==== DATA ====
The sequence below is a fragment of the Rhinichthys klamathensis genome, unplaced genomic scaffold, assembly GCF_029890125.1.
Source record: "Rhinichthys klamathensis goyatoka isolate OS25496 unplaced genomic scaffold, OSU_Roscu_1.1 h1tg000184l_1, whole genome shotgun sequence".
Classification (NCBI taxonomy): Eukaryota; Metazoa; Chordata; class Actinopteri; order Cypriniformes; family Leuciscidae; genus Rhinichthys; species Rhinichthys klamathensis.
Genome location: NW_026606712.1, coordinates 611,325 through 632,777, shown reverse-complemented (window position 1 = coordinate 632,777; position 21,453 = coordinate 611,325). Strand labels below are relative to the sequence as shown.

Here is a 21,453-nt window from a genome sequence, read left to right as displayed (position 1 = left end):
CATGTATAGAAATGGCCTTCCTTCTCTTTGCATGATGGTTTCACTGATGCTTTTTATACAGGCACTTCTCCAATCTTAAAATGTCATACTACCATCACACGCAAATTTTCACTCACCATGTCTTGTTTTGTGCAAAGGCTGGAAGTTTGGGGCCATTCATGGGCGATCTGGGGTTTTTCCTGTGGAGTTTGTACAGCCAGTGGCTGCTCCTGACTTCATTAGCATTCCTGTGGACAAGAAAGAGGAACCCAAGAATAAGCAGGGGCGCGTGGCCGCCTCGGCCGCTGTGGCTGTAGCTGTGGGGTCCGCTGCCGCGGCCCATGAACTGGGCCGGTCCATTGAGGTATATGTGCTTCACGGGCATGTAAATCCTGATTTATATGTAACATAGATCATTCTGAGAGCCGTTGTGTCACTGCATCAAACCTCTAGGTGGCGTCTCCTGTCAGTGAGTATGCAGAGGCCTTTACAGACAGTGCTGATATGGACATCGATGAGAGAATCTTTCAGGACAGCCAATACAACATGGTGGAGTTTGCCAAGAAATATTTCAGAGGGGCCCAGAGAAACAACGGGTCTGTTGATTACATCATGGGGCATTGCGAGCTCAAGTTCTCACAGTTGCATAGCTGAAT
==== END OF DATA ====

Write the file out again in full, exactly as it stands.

The sequence below is a fragment of the Rhinichthys klamathensis genome, unplaced genomic scaffold, assembly GCF_029890125.1.
Source record: "Rhinichthys klamathensis goyatoka isolate OS25496 unplaced genomic scaffold, OSU_Roscu_1.1 h1tg000184l_1, whole genome shotgun sequence".
Classification (NCBI taxonomy): Eukaryota; Metazoa; Chordata; class Actinopteri; order Cypriniformes; family Leuciscidae; genus Rhinichthys; species Rhinichthys klamathensis.
Genome location: NW_026606712.1, coordinates 611,325 through 632,777, shown reverse-complemented (window position 1 = coordinate 632,777; position 21,453 = coordinate 611,325). Strand labels below are relative to the sequence as shown.

Here is a 21,453-nt window from a genome sequence, read left to right as displayed (position 1 = left end):
CATGTATAGAAATGGCCTTCCTTCTCTTTGCATGATGGTTTCACTGATGCTTTTTATACAGGCACTTCTCCAATCTTAAAATGTCATACTACCATCACACGCAAATTTTCACTCACCATGTCTTGTTTTGTGCAAAGGCTGGAAGTTTGGGGCCATTCATGGGCGATCTGGGGTTTTTCCTGTGGAGTTTGTACAGCCAGTGGCTGCTCCTGACTTCATTAGCATTCCTGTGGACAAGAAAGAGGAACCCAAGAATAAGCAGGGGCGCGTGGCCGCCTCGGCCGCTGTGGCTGTAGCTGTGGGGTCCGCTGCCGCGGCCCATGAACTGGGCCGGTCCATTGAGGTATATGTGCTTCACGGGCATGTAAATCCTGATTTATATGTAACATAGATCATTCTGAGAGCCGTTGTGTCACTGCATCAAACCTCTAGGTGGCGTCTCCTGTCAGTGAGTATGCAGAGGCCTTTACAGACAGTGCTGATATGGACATCGATGAGAGAATCTTTCAGGACAGCCAATACAACATGGTGGAGTTTGCCAAGAAATATTTCAGAGGGGCCCAGAGAAACAACGGGTCTGTTGATTACATCATGGGGCATTGCGAGCTCAAGTTCTCACAGTTGCATAGCTGAAT